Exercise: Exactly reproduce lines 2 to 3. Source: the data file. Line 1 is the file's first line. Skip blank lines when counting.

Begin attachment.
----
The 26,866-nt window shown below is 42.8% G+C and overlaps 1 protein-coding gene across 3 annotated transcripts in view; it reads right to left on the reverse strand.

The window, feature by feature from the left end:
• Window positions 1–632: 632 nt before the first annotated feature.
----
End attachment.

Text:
The window, feature by feature from the left end:
• Window positions 1–632: 632 nt before the first annotated feature.